A bug in LabVIEW which may allow code execution by attackers has now been patched following a dispute between National Instruments and the Cisco Talos security team.
Last week, Cisco Talos released the details of the vulnerability to the public. In a security advisory, Talos said the bug, discovered by a member of the team, Cory Duplantis, could result in the potential execution of code by attackers.
According to Talos, the problem lies within LabVIEW's proprietary file format, .VI. The team says that the VI files contain a section called "RSRC," which is presumably used to store resource information. If the values of this section are manipulated, this can cause a looping condition resulting in an arbitrary null write and memory corruption.
Should an attacker create a specially crafted VI with altered values, the team says they may be able to execute code, which could, in turn, lead to system compromise, malware deployment, or surveillance.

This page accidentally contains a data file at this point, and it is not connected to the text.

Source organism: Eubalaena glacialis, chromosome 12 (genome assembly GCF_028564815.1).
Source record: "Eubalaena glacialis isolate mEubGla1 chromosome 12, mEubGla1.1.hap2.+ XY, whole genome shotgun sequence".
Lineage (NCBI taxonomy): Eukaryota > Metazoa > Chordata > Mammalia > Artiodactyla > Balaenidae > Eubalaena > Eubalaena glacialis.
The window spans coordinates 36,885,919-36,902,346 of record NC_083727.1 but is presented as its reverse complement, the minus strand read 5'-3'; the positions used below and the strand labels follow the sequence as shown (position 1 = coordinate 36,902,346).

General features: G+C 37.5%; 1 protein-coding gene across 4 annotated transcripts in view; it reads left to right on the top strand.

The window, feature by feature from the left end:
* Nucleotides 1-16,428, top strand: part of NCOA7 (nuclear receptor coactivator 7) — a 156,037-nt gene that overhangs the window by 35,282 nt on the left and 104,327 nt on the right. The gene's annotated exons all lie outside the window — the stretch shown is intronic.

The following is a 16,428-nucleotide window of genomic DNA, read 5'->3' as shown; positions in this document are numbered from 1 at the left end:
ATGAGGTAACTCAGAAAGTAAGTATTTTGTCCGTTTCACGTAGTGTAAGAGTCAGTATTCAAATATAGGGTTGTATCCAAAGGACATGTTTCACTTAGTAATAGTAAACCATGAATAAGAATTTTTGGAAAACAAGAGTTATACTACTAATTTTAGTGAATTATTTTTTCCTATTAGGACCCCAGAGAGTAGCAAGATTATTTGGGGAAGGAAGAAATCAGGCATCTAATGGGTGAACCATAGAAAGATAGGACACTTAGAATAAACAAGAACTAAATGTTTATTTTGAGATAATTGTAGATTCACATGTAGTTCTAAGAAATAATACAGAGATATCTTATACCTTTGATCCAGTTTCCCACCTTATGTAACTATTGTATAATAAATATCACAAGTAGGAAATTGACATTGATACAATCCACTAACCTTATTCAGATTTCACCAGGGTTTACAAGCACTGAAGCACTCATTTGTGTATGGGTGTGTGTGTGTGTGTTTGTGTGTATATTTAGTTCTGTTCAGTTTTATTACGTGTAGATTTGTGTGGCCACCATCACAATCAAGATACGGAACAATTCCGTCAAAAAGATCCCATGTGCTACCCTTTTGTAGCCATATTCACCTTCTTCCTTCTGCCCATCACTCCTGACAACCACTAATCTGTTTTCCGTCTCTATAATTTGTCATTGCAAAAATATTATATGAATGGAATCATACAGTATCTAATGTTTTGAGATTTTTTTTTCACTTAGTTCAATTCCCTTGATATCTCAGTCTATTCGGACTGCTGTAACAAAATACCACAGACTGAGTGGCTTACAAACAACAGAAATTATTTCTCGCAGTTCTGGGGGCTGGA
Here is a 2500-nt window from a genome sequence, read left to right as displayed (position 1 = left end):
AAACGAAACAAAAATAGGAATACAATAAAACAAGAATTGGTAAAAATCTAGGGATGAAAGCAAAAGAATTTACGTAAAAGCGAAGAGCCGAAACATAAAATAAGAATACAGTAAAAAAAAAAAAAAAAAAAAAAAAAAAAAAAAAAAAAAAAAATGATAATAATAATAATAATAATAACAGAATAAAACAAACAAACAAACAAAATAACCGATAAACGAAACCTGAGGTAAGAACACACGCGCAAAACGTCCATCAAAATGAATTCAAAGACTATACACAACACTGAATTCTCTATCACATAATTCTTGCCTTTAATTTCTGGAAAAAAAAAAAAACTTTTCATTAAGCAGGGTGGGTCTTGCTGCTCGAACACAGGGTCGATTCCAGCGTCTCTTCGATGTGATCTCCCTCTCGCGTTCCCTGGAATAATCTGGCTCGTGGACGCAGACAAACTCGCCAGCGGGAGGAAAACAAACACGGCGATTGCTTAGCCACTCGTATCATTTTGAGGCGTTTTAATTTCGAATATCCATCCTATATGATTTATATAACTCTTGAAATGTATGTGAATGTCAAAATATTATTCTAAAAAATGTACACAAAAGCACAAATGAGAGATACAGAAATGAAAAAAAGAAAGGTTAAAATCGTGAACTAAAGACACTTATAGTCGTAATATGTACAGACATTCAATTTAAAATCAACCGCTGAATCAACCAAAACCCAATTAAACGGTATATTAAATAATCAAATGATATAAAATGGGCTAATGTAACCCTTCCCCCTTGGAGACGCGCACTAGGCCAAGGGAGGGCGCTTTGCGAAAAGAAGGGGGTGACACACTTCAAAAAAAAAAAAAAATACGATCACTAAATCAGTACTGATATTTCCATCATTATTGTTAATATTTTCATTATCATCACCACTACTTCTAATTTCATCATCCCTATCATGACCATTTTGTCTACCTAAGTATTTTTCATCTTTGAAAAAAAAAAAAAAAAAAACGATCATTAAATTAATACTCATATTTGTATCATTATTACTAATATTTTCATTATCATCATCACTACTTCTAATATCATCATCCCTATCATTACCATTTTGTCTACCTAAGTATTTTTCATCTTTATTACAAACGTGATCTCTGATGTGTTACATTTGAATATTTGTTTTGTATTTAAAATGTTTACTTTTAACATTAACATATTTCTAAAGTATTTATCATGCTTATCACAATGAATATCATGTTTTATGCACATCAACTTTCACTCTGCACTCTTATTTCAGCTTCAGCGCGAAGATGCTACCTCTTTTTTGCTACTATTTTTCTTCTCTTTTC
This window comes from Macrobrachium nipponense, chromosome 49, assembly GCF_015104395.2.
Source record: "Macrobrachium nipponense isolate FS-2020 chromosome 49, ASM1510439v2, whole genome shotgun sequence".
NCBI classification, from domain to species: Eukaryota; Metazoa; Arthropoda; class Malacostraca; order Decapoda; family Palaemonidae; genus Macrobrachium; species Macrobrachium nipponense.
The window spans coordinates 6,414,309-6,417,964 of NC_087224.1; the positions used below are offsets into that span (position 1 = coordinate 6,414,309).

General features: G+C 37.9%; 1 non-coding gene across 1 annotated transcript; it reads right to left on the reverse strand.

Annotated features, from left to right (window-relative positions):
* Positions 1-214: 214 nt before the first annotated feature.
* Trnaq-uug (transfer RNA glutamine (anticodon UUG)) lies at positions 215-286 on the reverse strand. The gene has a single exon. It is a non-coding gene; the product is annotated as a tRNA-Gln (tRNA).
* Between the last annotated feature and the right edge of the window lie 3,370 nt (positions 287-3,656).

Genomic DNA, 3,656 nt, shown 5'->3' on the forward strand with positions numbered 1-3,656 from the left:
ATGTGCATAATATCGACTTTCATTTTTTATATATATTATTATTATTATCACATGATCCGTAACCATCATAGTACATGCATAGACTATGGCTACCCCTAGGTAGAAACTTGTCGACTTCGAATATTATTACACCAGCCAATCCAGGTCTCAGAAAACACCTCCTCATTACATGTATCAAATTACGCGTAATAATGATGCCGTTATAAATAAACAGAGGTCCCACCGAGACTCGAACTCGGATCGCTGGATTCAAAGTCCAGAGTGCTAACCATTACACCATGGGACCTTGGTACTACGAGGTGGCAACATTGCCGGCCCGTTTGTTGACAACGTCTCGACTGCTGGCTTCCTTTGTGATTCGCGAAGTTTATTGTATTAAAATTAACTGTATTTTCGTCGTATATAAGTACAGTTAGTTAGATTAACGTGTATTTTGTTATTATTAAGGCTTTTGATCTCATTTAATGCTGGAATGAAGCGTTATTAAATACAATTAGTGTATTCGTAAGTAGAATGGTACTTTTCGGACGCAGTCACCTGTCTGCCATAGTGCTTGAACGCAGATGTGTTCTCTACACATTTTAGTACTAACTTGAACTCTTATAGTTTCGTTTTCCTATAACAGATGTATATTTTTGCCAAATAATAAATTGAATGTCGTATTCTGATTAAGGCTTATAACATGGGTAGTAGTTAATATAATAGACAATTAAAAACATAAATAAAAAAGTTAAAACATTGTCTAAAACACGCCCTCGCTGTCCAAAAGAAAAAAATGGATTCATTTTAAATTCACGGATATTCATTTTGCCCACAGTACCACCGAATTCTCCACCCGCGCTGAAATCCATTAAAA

Originally, National Instruments told Talos that this issue does not constitute a vulnerability, as "any .exe like file format can be modified to replace legitimate content with malicious [code]," and the vendor refused to issue a patch.
"There are similarities between this vulnerability and the .NET PE loader vulnerability CVE-2007-0041 which was patched in MS07-040," said Talos security lead Martin Lee. "Additionally, many users may be unaware that VI files are analogous to .exe files and should be accorded the same security requirements."
Now the problem has been made public, it seems that NI has had a change of heart, and issued a security advisory late last week informing users that the vulnerability has now been patched.
However, the vendor emphasized that despite the patch deployment, the prospect of the bug leading to code execution is "very unlikely."
"Memory corruption can be a security vulnerability," NI said. "In this case, exploitation for code execution is very unlikely [...] and has not been demonstrated. Exploitation for code execution is further mitigated by the operating system's memory protections."
"The vulnerability cannot be exploited remotely because the RSRC segment parsing function is not bound to the network stack," the company added.